Letters and Manuscripts — Volume 1 (1844 - 1868)


Ms 6, 1862

Testimony Concerning Moses Hull and Wife, Also Brother Whitney



Previously unpublished.

I was shown the case of Brother Hull and wife. There has been a great lack of wisdom and judgment on the part of Brother Hull. He knew, or ought to have known, his wife’s failings—that she was faultfinding and easily prejudiced against the brethren and sisters. In inviting them to Battle Creek the church wished to help them, and especially Mrs. Hull, to take a right course, mend her ways, and cause a reform with her. Some of Brother Hull’s letters from New York were calculated to nourish a spirit of faultfinding with her against the Knoxville church, and revive the old prejudice and jealousy against them. This was all wrong, and Brother Hull and wife should understand and know that the Knoxville church have had many things to bear in regard to them and the large family imposed upon them, which family was a disgrace to Brother Hull and a disgrace to the cause he was advocating. 1LtMs, Ms 6, 1862, par. 1

Sister Hull’s course was perfectly calculated to throw any church into confusion. She knows not as yet the influence of the Spirit of God upon the heart or the sanctifying influence of the truth. The past summer she has done better than ever before, yet she has a false tongue, and this has created trouble in every place she has lived in. Reports and statements coming from her have differed widely, and when brought to her again in her own words she has flatly denied them, and would not scruple to give the lie to the whole church rather than acknowledge that she had been false-tongued. Her conversation is not upon profitable subjects but upon herself—her past, foolish, girl’s life. She talks about so many things that are not of the least consequence that she does not know what she says half the time. There is no weight, no substance, in her talk. 1LtMs, Ms 6, 1862, par. 2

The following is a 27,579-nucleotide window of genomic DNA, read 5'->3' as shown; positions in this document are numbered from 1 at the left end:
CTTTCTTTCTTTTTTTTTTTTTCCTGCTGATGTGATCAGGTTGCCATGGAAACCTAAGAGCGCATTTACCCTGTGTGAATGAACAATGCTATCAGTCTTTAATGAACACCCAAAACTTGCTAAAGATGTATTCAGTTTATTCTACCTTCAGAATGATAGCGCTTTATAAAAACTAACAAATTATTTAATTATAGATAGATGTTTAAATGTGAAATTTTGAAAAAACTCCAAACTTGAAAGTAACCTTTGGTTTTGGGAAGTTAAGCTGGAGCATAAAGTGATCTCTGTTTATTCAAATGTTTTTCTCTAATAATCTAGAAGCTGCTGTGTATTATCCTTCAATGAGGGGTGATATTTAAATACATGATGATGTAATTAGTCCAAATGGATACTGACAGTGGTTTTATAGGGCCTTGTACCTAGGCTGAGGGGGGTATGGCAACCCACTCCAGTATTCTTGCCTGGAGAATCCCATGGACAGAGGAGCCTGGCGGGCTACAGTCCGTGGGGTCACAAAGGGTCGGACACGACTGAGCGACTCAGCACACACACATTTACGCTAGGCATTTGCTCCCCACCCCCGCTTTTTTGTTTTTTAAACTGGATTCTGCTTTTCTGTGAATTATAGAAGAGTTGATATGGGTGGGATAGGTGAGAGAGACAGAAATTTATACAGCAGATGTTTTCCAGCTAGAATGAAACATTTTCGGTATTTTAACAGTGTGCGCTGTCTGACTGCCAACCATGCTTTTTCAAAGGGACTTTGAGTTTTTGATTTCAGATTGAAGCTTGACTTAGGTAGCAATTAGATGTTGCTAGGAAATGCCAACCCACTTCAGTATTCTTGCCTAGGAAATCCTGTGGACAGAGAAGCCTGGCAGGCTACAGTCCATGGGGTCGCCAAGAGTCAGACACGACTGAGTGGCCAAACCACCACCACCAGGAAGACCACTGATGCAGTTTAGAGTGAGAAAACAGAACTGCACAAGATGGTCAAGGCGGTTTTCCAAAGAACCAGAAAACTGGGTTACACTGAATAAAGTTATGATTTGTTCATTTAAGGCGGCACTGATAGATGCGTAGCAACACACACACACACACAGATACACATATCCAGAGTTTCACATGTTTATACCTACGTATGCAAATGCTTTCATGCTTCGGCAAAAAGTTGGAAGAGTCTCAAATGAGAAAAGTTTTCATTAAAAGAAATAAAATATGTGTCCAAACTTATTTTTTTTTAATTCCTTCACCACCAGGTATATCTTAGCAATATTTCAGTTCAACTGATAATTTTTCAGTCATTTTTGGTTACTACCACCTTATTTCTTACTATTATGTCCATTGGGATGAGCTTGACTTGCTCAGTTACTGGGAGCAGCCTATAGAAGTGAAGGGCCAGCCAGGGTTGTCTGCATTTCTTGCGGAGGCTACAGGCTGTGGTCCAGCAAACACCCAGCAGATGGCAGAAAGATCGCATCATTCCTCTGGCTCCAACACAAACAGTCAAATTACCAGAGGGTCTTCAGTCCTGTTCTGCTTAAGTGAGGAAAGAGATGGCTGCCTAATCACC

By our words we shall be justified and by our words we shall be condemned. What an account will the foolish talker and the talebearer have to render in the time of God’s visitation! If Sister Hull was truly converted, from the abundance of the heart the mouth would speak. Her conversation would not be about her girlish follies but upon Jesus, His wondrous love, His redeeming power. The same fountain will not send forth sweet water and bitter at the same time. Cleanse the fountain and the streams will be pure. 1LtMs, Ms 6, 1862, par. 3

Wherever Brother and Sister Hull go they will have trouble, for they carry it with them. The elements of disunion, jealousies, and evil-speaking they carry with them, and they are perfectly calculated to stir up strife. If Brother Hull took a right position and would stand unmoved by his wife’s course, and he should exert an influence to counteract hers, then there would be something to hope for. But as it is there is no prospect of a reform. Brother Hull can do well to labor to bring souls into the truth, but he cannot build up a church. His judgment is not good. 1LtMs, Ms 6, 1862, par. 4

I was pointed back to the work in New York and then the snare Brother Hull fell into. God would never have permitted him to be brought into the difficult position he was brought into if his heart had been as humble as it should have been and he realized that his strength was in God. 1LtMs, Ms 6, 1862, par. 5

Satan saw that the influence of the visions was affecting some, and by controlling Sister Ogden and making her think she had a vision while under a satanic influence confirmed the opinions of many that Brother White controls his wife and gives her visions; therefore the visions are only Brother White’s mind. God had nothing to do with that exercise. It was a human and satanic influence to counterfeit the work of God. If any of the young Sabbathkeepers in that section are reproved in vision, it will not have much weight. The first thing in their mind will be, Why it is just like Sister Ogden’s. Brother Hull said she looked just like Sister White when she was in vision. And that is all the influence the reproof would have. I saw, Brother Hull, that had your heart and mind been where it should you would never have been brought into that difficult spot. 1LtMs, Ms 6, 1862, par. 6